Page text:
They talked about anything and everything; classic films, uni adventures, current bands, old bands, they even went through memories of each other from their teenage years. Funny the things people remember about you, never the things you’d think of to remember. She had remembered the way John had constantly flicked his hair out of his eyes. Deep brown eyes. He remembered the way she spread her jam on her toast before the butter. He’d thought she was a bit odd doing that. They just laughed and talked and talked and laughed until goodness knows what time.
That night was the start of PB&J. It was fate they used to joke, rolling their eyes dramatically. They had to be together, for the sake of the sandwich they would just have to endure each other. In truth they couldn’t imagine being without each other.
They had 3 blissful years together, PB&J. They took holidays in cottages and cooked meals for friends. They became the bright light at the centre of their social universe. People couldn’t help but want to be near them. They projected their love for each other onto everything and everyone they came into contact with. They were like rainbow slugs, leaving slime trails of bright colours and sweet scents wherever they went.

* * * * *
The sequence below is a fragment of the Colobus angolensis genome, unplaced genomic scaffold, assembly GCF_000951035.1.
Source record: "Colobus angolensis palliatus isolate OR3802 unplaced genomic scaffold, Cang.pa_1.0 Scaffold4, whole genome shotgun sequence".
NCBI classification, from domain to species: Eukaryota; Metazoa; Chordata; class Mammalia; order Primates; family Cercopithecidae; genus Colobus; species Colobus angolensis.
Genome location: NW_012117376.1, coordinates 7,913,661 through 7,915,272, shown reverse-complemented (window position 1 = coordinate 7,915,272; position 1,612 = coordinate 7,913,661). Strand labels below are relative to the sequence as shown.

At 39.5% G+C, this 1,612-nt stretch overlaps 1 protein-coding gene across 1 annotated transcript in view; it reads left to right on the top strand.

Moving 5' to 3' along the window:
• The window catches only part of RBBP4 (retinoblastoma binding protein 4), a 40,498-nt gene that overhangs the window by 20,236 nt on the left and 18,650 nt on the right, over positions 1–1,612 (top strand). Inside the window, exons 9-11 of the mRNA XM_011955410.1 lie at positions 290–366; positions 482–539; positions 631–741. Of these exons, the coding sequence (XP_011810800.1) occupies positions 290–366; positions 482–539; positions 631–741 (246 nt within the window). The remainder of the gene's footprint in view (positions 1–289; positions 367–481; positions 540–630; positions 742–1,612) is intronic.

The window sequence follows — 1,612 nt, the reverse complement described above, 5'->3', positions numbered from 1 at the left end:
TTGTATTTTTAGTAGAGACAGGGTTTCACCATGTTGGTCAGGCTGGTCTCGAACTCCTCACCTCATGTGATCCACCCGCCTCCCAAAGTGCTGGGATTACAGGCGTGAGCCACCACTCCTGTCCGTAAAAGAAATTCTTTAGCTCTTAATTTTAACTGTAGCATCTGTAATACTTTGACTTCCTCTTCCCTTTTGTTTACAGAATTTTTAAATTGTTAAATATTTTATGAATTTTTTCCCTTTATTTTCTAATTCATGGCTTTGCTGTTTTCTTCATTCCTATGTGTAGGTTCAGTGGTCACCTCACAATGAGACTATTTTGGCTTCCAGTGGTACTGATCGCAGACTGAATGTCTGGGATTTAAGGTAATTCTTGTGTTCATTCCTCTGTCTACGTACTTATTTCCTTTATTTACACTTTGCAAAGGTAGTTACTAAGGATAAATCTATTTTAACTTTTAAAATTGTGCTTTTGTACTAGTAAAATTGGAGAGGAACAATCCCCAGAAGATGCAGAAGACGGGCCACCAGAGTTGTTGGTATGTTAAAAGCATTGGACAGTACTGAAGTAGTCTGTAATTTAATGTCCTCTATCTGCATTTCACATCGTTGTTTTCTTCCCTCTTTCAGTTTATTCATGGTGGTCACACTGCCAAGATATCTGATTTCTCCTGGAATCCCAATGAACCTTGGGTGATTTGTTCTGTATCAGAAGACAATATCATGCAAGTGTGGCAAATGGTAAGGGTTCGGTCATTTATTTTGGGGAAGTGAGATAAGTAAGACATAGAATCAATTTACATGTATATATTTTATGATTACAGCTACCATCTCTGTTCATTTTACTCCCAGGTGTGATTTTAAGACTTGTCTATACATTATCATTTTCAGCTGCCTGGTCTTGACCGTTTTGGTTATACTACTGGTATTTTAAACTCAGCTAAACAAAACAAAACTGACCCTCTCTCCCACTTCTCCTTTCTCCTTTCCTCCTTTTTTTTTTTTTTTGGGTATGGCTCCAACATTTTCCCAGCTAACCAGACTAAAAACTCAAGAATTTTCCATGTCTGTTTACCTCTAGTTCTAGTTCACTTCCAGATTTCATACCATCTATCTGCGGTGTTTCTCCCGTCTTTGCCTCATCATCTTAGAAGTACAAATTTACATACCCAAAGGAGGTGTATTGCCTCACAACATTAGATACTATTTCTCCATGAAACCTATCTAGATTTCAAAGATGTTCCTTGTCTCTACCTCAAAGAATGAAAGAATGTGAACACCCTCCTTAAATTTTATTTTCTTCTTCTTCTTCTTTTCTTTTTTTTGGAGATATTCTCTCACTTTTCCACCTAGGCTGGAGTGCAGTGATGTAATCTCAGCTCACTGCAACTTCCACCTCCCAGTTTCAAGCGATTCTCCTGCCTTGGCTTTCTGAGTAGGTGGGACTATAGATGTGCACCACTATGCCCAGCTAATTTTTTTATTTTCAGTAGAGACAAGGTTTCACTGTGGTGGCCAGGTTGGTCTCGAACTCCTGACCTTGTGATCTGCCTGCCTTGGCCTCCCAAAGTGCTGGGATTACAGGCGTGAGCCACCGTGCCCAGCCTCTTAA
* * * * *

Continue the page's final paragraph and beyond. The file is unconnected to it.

They bought a tiny little flat in Ilfracombe overlooking the village green and the hill up to the cliff look out. It was a picture perfect life and Polly had never been happier. Little did she know that fate was about to flip her coin once more and this time it wasn’t going to land in their favour.
John had been working in Bristol for the week but had knocked off early to beat the traffic back down the M5. He was dying to get home to Polly, he had big news. He’d had a meeting that week that meant he was going to be able to work from home. No more travelling up and down that blasted motorway and more time to spend with his favourite girl. The new role he had been given also came with a bit more money so they could seriously start thinking about the wedding and a family. Polly would be thrilled. They’d talked so much about kids neither of them could wait to be parents.